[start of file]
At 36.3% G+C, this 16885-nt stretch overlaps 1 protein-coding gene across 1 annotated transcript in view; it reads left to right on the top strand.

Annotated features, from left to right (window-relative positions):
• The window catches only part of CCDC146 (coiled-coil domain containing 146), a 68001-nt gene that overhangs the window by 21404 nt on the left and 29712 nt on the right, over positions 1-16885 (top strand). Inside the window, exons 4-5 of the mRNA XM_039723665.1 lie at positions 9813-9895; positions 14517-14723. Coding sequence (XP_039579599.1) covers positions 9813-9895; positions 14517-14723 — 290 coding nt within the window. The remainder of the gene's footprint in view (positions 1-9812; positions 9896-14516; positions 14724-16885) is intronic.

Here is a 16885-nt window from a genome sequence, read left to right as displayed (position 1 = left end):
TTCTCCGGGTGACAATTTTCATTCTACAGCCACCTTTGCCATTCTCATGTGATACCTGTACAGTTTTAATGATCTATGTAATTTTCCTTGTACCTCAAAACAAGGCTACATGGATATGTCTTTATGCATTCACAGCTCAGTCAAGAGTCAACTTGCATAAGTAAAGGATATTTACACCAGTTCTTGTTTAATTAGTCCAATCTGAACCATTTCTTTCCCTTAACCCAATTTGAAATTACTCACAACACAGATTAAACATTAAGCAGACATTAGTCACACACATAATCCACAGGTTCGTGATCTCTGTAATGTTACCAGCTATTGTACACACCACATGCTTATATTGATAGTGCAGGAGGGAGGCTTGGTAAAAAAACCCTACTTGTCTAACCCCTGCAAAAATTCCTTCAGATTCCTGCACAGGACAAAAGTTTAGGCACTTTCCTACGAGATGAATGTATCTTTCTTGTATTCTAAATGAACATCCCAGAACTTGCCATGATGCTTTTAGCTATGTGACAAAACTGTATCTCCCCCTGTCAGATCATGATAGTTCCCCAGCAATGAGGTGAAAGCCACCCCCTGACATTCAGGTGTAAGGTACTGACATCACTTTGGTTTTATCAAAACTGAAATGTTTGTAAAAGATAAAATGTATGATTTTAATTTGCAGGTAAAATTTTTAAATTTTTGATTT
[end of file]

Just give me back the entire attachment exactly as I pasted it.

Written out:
At 36.3% G+C, this 16885-nt stretch overlaps 1 protein-coding gene across 1 annotated transcript in view; it reads left to right on the top strand.

Annotated features, from left to right (window-relative positions):
• The window catches only part of CCDC146 (coiled-coil domain containing 146), a 68001-nt gene that overhangs the window by 21404 nt on the left and 29712 nt on the right, over positions 1-16885 (top strand). Inside the window, exons 4-5 of the mRNA XM_039723665.1 lie at positions 9813-9895; positions 14517-14723. Coding sequence (XP_039579599.1) covers positions 9813-9895; positions 14517-14723 — 290 coding nt within the window. The remainder of the gene's footprint in view (positions 1-9812; positions 9896-14516; positions 14724-16885) is intronic.

Here is a 16885-nt window from a genome sequence, read left to right as displayed (position 1 = left end):
TTCTCCGGGTGACAATTTTCATTCTACAGCCACCTTTGCCATTCTCATGTGATACCTGTACAGTTTTAATGATCTATGTAATTTTCCTTGTACCTCAAAACAAGGCTACATGGATATGTCTTTATGCATTCACAGCTCAGTCAAGAGTCAACTTGCATAAGTAAAGGATATTTACACCAGTTCTTGTTTAATTAGTCCAATCTGAACCATTTCTTTCCCTTAACCCAATTTGAAATTACTCACAACACAGATTAAACATTAAGCAGACATTAGTCACACACATAATCCACAGGTTCGTGATCTCTGTAATGTTACCAGCTATTGTACACACCACATGCTTATATTGATAGTGCAGGAGGGAGGCTTGGTAAAAAAACCCTACTTGTCTAACCCCTGCAAAAATTCCTTCAGATTCCTGCACAGGACAAAAGTTTAGGCACTTTCCTACGAGATGAATGTATCTTTCTTGTATTCTAAATGAACATCCCAGAACTTGCCATGATGCTTTTAGCTATGTGACAAAACTGTATCTCCCCCTGTCAGATCATGATAGTTCCCCAGCAATGAGGTGAAAGCCACCCCCTGACATTCAGGTGTAAGGTACTGACATCACTTTGGTTTTATCAAAACTGAAATGTTTGTAAAAGATAAAATGTATGATTTTAATTTGCAGGTAAAATTTTTAAATTTTTGATTT